This book highlights the role that domestic politics has played in the evolution of U.S. nuclear weapons policy up to the present. Mlyn focuses on the relationship among the three levels of this policy: public statements, force posture, and nuclear targeting. He shows that although state officials since 1960 maintained a policy of Mutual Assured Destruction (MAD) in public, U. S. nuclear targeting in fact embraced Nuclear Utilization Theory (NUTS). Because this view of using nuclear weapons to fight a limited nuclear war was unpopular with the public, however, state officials did not articulate it fully until the early 1980s. Thus, although the Reagan administration was accused of radically changing nuclear weapons policy, it was actually continuing a long trend more openly.
Drawing on theories of the state, archives, and interviews with top defense policymakers, this book tells an important story of interest to any reader concerned with how security policy is fashioned in the United States.
|Publisher:||State University of New York Press|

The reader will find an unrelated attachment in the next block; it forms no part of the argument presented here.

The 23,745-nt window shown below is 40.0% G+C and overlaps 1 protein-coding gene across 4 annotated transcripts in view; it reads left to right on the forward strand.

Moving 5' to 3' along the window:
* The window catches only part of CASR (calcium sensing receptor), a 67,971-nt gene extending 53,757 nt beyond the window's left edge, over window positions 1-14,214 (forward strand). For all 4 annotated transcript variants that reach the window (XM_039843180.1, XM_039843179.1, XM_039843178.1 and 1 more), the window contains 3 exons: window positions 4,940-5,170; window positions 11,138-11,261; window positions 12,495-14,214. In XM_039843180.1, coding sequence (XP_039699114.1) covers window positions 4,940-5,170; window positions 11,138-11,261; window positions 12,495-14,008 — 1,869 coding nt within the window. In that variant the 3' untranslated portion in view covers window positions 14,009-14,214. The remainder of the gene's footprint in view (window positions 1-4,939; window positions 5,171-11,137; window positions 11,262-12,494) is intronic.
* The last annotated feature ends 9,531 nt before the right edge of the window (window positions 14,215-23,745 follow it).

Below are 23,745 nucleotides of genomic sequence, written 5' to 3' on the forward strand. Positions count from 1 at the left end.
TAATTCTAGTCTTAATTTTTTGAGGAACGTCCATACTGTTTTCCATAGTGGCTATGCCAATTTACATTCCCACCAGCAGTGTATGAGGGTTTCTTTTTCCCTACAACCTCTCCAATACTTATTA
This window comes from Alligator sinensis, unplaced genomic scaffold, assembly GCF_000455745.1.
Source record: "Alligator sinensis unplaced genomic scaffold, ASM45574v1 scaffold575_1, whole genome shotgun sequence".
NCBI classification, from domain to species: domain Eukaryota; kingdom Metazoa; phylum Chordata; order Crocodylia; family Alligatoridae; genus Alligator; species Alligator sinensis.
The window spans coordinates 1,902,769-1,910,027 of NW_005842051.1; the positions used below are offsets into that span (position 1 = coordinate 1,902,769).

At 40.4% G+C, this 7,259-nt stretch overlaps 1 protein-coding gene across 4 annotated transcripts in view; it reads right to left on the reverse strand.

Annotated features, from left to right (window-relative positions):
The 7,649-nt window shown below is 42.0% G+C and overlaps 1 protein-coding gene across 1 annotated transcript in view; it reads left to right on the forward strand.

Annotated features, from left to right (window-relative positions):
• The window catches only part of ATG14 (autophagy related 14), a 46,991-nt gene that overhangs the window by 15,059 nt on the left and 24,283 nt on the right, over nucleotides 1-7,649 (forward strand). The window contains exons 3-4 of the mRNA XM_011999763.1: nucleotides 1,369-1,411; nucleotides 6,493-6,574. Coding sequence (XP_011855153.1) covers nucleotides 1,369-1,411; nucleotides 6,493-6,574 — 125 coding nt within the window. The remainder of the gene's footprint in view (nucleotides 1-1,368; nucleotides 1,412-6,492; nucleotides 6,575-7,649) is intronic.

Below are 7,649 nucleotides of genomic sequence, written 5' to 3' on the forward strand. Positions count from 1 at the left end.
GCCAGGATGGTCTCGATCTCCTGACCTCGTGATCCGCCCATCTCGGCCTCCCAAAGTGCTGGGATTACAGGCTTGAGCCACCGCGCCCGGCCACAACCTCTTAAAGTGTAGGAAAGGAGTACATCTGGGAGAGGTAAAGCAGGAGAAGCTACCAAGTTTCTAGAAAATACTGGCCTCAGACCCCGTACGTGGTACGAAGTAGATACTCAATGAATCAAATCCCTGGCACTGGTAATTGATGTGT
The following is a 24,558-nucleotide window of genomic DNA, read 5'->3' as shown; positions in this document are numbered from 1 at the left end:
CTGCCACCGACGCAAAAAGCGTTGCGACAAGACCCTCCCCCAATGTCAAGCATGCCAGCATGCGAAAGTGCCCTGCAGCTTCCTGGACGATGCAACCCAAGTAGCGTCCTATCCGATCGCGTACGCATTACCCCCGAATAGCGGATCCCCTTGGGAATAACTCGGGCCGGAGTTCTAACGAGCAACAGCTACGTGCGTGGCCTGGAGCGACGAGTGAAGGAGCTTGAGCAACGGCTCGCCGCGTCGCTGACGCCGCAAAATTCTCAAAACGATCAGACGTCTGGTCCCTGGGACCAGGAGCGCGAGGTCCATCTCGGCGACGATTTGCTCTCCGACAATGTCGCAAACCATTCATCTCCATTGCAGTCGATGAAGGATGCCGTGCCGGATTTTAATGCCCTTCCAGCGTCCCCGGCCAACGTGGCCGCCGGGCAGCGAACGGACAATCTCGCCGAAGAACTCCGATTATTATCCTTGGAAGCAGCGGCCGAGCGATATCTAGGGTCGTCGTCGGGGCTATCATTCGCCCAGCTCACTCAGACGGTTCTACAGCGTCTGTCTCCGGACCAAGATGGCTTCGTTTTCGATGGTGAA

|Series:||SUNY Series in The Making of Foreign Policy: Theories and Issues Series|
|Product dimensions:||5.94(w) x 9.03(h) x 0.59(d)|
About the Author
Eric Mlyn is Assistant Professor of Political Science at the University of North Carolina at Chapel Hill.
Table of ContentsAcknowledgments
List of Acronyms
1. Introduction: An Overview of U.S. Nuclear Weapons Policy
2. U.S. Nuclear Weapons Policy and Theory Development:The Dominance of Bureaucratic Politics
3. The State and U.S. Nuclear Weapons Policy
4. The McNamara Years: The Shift to MAD?
5. Shifting Sands?
6. A Radical Departure? PD-59 and Forward
7. Conclusions: State, Society, and U.S. Nuclear Weapons Policy